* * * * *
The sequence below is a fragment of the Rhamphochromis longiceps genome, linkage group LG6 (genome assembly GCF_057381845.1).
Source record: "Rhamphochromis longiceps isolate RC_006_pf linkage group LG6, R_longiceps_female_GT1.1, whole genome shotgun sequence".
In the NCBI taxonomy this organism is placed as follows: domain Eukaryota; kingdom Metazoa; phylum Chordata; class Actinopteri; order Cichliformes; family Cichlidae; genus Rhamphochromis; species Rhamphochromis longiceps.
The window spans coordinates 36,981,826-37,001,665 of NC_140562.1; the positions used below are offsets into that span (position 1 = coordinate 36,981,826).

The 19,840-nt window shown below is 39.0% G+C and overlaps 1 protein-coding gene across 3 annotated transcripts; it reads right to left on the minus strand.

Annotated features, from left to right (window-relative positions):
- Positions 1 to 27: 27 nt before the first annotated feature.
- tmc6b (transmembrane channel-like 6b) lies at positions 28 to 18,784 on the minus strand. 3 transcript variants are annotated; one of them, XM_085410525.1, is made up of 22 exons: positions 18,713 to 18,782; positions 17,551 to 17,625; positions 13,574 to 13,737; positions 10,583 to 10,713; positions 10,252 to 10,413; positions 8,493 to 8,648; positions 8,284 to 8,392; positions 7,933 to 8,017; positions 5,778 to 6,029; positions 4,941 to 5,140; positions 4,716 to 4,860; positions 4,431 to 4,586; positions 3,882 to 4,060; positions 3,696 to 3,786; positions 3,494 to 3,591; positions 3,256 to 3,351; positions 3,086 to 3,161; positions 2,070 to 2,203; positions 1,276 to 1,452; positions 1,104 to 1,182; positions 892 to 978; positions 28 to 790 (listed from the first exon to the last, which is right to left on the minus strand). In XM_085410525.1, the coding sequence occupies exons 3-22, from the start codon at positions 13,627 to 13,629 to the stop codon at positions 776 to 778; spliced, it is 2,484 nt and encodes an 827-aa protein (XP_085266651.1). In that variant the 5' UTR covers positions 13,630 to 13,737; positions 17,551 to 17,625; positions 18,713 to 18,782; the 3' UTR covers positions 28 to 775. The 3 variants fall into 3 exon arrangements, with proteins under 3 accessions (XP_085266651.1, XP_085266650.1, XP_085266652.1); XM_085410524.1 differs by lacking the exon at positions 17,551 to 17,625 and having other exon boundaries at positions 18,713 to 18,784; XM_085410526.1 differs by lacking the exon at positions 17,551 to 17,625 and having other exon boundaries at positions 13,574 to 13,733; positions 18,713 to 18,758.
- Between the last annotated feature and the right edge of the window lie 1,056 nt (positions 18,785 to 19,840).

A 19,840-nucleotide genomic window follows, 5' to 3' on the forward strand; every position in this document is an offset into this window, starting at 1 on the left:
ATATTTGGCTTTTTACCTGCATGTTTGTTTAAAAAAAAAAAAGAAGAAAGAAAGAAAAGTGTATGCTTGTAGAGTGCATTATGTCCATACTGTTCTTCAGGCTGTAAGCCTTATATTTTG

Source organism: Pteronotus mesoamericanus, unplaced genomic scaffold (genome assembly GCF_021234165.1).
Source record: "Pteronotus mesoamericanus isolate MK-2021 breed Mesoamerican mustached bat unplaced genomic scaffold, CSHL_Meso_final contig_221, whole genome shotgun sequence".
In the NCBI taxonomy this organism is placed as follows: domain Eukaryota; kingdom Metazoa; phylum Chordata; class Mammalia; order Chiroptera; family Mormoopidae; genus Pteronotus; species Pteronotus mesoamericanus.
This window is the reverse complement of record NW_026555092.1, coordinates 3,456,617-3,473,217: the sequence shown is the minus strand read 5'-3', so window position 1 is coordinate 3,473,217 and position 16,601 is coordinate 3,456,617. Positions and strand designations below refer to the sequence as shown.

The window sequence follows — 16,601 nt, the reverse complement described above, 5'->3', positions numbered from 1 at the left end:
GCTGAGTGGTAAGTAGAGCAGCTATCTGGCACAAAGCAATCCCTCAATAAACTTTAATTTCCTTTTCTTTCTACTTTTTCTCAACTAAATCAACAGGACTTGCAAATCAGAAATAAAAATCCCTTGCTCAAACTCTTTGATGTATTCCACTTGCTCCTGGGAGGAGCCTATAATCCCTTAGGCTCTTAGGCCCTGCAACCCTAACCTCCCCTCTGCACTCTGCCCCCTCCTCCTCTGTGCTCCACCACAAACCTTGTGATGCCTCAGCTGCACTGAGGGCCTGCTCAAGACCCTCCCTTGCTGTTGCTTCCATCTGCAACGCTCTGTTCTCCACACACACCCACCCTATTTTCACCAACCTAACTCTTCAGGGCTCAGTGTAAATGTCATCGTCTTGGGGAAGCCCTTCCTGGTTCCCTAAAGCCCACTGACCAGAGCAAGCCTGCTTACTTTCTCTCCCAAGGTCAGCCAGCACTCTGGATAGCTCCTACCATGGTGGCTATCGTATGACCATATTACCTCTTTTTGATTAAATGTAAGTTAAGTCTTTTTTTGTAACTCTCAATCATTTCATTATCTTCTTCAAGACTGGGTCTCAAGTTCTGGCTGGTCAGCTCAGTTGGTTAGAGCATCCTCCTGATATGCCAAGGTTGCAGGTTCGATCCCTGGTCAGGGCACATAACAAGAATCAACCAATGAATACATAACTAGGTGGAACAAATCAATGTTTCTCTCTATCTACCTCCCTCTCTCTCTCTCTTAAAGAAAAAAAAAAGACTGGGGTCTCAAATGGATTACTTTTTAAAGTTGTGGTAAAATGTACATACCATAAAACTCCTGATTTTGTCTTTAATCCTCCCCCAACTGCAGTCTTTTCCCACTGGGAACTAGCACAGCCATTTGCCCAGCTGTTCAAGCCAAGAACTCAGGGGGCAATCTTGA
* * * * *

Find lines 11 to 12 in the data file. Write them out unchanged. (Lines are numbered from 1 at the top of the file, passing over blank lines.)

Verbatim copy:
ATATTTGGCTTTTTACCTGCATGTTTGTTTAAAAAAAAAAAAGAAGAAAGAAAGAAAAGTGTATGCTTGTAGAGTGCATTATGTCCATACTGTTCTTCAGGCTGTAAGCCTTATATTTTG

Source organism: Pteronotus mesoamericanus, unplaced genomic scaffold (genome assembly GCF_021234165.1).